This article presents and evaluates arguments supporting that an approval procedure for genome-edited organisms for food or feed should include a broad assessment of societal, ethical and environmental concerns; so-called non-safety assessment. The core of analysis is the requirement of the Norwegian Gene Technology Act that the sustainability, ethical and societal impacts of a genetically modified organism should be assessed prior to regulatory approval of the novel products. The article gives an overview how this requirement has been implemented in the (...) regulatory practice, demonstrating that such assessment is feasible and justified. Even in situations where genome-edited organisms are considered comparable to non-modified organisms in terms of risk, the technology may have—in addition to social benefits—negative impacts that warrant assessments of the kind required in the Act. The main reason is the disruptive character of the genome editing technologies due to their potential for novel, ground-breaking solutions in agriculture and aquaculture combined with the economic framework shaped by the patent system. Food is fundamental for a good life, biologically and culturally, which warrants stricter assessment procedures than what is required for other industries, at least in countries like Norway with a strong tradition for national control over agricultural markets and breeding programs. (shrink)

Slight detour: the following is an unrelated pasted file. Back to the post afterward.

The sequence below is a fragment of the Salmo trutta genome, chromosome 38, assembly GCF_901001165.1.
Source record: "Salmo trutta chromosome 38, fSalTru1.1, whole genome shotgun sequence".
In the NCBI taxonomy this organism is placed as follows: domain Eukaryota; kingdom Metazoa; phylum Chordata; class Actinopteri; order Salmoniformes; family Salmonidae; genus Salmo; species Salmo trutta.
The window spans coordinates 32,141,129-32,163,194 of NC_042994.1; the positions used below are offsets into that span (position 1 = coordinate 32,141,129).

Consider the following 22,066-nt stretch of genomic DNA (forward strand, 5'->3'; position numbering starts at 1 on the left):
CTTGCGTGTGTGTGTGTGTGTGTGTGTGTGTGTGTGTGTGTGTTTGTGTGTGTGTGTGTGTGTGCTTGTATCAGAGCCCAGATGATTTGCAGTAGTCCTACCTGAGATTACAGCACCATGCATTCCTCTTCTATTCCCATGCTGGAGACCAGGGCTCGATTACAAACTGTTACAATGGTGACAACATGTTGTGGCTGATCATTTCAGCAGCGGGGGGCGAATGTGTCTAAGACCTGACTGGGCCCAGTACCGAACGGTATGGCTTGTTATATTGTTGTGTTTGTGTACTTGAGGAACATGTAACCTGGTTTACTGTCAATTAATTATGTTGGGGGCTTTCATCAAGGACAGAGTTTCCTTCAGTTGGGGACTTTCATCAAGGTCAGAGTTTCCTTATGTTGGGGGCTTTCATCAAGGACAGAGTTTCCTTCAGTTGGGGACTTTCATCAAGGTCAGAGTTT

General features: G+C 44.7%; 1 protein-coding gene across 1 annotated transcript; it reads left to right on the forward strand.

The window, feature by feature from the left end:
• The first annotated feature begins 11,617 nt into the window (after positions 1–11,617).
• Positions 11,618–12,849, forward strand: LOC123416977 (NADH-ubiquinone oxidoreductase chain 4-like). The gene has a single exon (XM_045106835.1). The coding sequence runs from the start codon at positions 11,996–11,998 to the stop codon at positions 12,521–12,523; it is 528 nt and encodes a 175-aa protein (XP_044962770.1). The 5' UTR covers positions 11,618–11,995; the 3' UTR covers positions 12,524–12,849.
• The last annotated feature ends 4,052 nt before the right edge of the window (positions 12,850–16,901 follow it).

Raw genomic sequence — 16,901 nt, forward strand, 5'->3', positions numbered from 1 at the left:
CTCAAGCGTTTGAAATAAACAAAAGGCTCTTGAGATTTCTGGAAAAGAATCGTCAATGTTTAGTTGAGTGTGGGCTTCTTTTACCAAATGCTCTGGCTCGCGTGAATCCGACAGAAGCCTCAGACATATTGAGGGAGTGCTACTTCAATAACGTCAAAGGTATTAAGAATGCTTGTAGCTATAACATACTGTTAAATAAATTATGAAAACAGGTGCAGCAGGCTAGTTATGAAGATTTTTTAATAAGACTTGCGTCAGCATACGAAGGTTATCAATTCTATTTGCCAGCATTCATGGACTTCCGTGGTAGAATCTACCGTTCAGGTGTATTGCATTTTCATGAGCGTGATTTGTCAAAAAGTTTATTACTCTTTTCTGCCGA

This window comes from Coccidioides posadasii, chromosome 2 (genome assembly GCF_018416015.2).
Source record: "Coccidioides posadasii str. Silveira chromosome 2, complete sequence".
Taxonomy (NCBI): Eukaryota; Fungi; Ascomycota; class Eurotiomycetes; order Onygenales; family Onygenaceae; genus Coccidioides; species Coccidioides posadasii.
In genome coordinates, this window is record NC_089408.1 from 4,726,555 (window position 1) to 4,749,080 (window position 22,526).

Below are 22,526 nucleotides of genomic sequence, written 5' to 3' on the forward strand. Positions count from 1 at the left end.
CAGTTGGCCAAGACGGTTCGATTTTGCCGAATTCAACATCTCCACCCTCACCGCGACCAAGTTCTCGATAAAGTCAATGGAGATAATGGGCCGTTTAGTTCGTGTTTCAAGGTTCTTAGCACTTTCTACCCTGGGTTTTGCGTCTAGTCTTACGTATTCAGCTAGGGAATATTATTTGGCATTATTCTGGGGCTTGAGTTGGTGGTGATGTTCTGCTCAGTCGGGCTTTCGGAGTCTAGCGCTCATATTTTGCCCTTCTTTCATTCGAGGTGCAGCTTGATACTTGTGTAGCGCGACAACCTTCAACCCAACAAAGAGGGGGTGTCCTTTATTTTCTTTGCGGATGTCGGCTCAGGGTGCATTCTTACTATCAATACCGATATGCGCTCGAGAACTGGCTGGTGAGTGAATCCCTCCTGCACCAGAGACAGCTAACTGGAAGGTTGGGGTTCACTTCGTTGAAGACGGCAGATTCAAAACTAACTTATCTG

We present here the papers selected for the volume on the Unity of Propositions problems. After summarizing what the problems are, we locate them in a spectrum from those aiming to provide substantive, reductive explanations, to those with a more deflationary take on the problems.
This article attempts to rehabilitate the concept of fetishism and to contribute to the debate on the social role of objects as well as to fashion theory. Extrapolating from Michel Serres’ theory of the quasi-objects, I distinguish two phenomenologies possessing almost opposite characteristics. These two phenomenologies are, so I argue, essential to quasi-object theory, yet largely ignored by Serres’ sociological interpreters. They correspond with the two different theories of fetishism found in Marx and Durkheim, respectively. In the second half of (...) the article, I introduce the fashion object as a unique opportunity for studying the interchange between these two forms of fetishism and their respective phenomenologies. Finally, returning to Serres, I briefly consider the theoretical consequences of introducing the fashion object as a quasi-object. (shrink)